The Australian Boer War Memorial
Anzac Parade Canberra
|Telecommunications in the Boer War|
The first attempted use of wireless telegraphy in war took place during the Anglo-Boer War of 1899-1902, according to a paper to be presented by Brian Austin, University of Liverpool in England, at the conference "100 Years of Radio" sponsored by the IEE in London 5-7 September 2006 . His account details the early efforts by the British Army and Navy to use the new technology, which had been demonstrated by Guglielmo Marconi in 1896.
The South African State Archives, located in Pretoria, record that the Kruger's Boer Republic placed an order for six wireless telegraphy sets from the firm Siemens and Halske on 24 August 1899. The sets, which cost 110 Pounds Sterling, were supposed to provide communication for the fortifications around Pretoria. They had a guaranteed range of nearly 15 kilometres and used antennas 36 metres high.
However, the sets never reached Kruger's forces because they were confiscated by customs in Cape Town. Later, British forces tried unsuccessfully to use the equipment supplied by Marconi on the arid inland plains of South Africa, possibly plagued by ground conductivity and the lack of matching resonances of the essentially quarter-wave antennas.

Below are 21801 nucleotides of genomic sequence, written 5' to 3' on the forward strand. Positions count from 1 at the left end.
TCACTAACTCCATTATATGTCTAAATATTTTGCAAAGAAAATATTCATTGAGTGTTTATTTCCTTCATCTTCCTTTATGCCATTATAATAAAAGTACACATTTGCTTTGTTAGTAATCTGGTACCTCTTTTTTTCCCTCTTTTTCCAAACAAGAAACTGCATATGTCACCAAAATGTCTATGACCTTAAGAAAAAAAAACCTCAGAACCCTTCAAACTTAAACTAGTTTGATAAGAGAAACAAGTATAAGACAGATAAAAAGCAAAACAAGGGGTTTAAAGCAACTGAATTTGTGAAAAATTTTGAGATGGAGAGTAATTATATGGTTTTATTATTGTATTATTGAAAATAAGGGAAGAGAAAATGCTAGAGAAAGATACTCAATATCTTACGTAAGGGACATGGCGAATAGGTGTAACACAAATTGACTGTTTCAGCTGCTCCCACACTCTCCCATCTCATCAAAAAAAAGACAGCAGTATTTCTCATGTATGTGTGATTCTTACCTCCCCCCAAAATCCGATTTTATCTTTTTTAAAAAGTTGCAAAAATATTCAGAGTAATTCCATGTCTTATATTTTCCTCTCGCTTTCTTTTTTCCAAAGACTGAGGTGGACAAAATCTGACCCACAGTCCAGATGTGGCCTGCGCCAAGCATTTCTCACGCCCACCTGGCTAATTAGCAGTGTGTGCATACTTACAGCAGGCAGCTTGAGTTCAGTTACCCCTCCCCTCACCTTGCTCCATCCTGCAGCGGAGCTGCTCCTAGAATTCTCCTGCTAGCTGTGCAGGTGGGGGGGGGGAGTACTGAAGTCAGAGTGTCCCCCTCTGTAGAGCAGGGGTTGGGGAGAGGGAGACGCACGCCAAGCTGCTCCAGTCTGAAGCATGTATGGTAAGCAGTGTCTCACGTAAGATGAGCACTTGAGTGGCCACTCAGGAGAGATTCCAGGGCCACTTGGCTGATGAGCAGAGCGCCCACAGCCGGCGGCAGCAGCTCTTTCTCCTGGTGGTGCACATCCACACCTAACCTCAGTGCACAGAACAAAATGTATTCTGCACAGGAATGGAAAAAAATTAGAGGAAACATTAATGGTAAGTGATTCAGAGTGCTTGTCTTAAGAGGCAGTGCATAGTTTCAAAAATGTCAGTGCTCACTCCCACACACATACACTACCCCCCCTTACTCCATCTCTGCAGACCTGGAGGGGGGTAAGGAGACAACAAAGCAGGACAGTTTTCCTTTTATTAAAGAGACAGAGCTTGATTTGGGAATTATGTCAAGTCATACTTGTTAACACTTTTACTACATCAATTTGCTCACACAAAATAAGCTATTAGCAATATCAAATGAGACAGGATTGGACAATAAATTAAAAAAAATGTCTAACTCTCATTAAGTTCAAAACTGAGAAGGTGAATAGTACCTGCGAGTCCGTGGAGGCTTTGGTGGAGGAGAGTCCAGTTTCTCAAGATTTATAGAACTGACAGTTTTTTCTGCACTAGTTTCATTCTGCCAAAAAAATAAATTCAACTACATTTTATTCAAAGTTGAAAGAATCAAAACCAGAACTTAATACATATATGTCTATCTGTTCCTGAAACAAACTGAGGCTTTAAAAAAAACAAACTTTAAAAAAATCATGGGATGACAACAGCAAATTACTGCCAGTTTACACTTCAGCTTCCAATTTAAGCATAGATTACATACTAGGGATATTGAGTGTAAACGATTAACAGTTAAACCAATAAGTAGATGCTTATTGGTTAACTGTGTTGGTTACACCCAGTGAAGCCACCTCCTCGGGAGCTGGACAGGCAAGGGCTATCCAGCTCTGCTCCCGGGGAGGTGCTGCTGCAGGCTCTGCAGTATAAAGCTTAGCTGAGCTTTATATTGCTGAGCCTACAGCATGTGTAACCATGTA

The British Navy had more luck after installing five of the sets the army rejected in the Delagoa Bay Squadron. Successful experiments over a range of 85 kilometres were recorded on 13 April 1900, and unsubstantiated claims were made for communication between Delagoa Bay and Durban, a distance of nearly 460 kilometres.
Lynn Fordred, curator for the Corps of Signals Museum (UK), said parts from the original equipment are in storage at the School of Signals in Heidelberg. Her research for a book dealing with military communications in South Africa highlights the roles of personalities and the problems experienced in coming to grips with the new technology.
While the British Army showed a surpassing lack of interest in wireless telegraphy after their initial failures, Fordred said the Boer forces were unexpectedly progressive in their use of telegraphy and telephone facilities, and even had a telephone exchange at a time when the British Army had none.
Text Duncan Baker.